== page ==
When I started to work in Eunamus, I got a job title that I wasn’t particularly fond of – dissemination officer. I was of course thrilled by the opportunity to work in such a large-scale research project, but the job title felt very strange. As if I should act as something between a military commander, shouting out findings, observations, reflections and results, and a civil servant, hiding behind my desk managing piles of papers. Well, I have to admit that I do produce piles of paper, but the most important and fulfilling part of my work is networking. And to be approached by people who work in Eunamus-related areas to learn what they are doing.
At the beginning of this week I had a e-mail, not addressed to me personally, but a general mail to researchers that might take interest in the ways museums handle human remains. With this e-mail, Dr Tiffany Jenkins directed our interest to a truly thought-provoking web article of hers. Here she argues that it is not always museum professionals are cautious with human remains due to outspoken demands of repatriation from outside the institutions, rather they might take actions regard to values within their own professional circles.
A few weeks ago I was contacted by UNESCO Venice office about a workshop of theirs on how to deal with and educate on difficult heritage. The workshop was just about to start, so there was no time for me to advertise it or for anyone from Eunamus to attend. Starting from the current exhibition “Hitler and the Germans. Nation and Crime” at the German Historical Museum (15 October 2010-27 February 2011), the workshop discussed question such as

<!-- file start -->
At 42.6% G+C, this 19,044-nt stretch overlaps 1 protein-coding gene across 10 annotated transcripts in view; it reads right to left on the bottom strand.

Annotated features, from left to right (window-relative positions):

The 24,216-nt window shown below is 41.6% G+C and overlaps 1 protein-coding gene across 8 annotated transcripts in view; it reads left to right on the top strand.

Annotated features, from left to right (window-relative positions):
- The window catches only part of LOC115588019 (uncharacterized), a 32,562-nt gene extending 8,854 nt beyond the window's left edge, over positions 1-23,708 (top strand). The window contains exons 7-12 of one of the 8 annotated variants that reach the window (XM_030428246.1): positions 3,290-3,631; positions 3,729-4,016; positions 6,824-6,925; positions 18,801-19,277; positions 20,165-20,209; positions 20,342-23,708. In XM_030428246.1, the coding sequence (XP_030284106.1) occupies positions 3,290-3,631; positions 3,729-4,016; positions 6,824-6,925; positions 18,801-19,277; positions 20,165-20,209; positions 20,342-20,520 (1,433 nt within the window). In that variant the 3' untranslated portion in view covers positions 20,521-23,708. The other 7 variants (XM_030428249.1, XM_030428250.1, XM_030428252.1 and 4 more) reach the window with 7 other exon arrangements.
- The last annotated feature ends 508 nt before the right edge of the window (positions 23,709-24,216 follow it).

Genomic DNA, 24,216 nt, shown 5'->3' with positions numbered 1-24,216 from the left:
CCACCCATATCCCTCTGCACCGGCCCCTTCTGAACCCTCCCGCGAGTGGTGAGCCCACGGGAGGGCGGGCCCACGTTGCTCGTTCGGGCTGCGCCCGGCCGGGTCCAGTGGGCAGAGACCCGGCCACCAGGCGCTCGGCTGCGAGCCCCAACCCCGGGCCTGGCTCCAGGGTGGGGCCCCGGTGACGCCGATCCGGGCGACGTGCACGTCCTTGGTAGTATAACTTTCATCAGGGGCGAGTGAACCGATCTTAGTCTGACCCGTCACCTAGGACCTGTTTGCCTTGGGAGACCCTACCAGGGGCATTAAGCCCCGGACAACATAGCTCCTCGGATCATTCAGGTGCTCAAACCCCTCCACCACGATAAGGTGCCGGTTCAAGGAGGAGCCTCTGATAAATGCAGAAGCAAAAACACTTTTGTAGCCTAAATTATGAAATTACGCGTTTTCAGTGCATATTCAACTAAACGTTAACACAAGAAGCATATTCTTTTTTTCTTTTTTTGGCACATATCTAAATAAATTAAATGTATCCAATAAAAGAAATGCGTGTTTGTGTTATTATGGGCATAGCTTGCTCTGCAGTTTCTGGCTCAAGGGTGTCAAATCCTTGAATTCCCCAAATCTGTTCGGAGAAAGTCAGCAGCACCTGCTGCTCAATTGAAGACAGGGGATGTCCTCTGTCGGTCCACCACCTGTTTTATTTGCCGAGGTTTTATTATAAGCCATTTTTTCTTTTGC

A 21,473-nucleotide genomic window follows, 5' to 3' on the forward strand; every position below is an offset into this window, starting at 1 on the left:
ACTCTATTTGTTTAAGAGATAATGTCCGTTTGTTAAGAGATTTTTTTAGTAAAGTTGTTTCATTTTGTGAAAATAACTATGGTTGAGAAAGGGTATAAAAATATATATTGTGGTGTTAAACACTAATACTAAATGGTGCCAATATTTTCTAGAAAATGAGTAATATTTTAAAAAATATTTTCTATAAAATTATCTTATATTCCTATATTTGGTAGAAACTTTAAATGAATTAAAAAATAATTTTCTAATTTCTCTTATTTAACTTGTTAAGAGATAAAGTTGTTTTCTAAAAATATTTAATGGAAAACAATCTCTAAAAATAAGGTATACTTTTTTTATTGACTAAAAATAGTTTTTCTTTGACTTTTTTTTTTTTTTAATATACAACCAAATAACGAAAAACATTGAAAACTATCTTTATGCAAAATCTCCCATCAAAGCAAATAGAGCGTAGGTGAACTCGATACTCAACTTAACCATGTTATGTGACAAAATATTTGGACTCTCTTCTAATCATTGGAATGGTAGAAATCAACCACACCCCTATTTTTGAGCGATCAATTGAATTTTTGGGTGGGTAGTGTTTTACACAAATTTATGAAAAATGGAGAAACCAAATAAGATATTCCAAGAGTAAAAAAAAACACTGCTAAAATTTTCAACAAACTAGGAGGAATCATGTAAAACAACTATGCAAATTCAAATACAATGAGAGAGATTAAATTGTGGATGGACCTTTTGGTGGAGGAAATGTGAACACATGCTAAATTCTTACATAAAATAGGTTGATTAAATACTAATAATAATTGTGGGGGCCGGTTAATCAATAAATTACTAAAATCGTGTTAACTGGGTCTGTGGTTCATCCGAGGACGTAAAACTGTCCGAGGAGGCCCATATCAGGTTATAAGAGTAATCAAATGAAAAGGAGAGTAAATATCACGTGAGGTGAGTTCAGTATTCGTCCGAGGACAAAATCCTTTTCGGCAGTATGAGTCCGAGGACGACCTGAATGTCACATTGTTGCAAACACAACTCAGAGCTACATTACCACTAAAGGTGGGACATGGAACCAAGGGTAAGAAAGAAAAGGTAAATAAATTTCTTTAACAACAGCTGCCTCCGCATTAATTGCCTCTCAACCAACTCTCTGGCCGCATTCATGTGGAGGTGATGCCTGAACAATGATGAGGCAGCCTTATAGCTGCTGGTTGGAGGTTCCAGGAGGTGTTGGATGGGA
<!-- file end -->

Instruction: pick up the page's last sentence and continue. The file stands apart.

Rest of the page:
How does a museum and a nation deal with a legacy? How are contemporary identities negotiated? How can a history museum bring a national community to examine and seek answers to collective questions? Who is included and excluded? Is a history museum a place of reconciliation?
Because one of Eunamus sub-projects concerns the ways conflicts are negotiated in museum spaces we are very keen on a future collaboration. Therefore I contacted them again this week.
This week my e-mail box also received a row of abstracts for the session “Current trends and issues in European museum research” at ACSIS conference in Norrköping June 15-17 2011. The conference organisers have made a slight extension of the Call for papers and welcome abstracts until February 18 2011. So, if you are like me – a bit of a latecomer – there is some extra time to submit an abstract.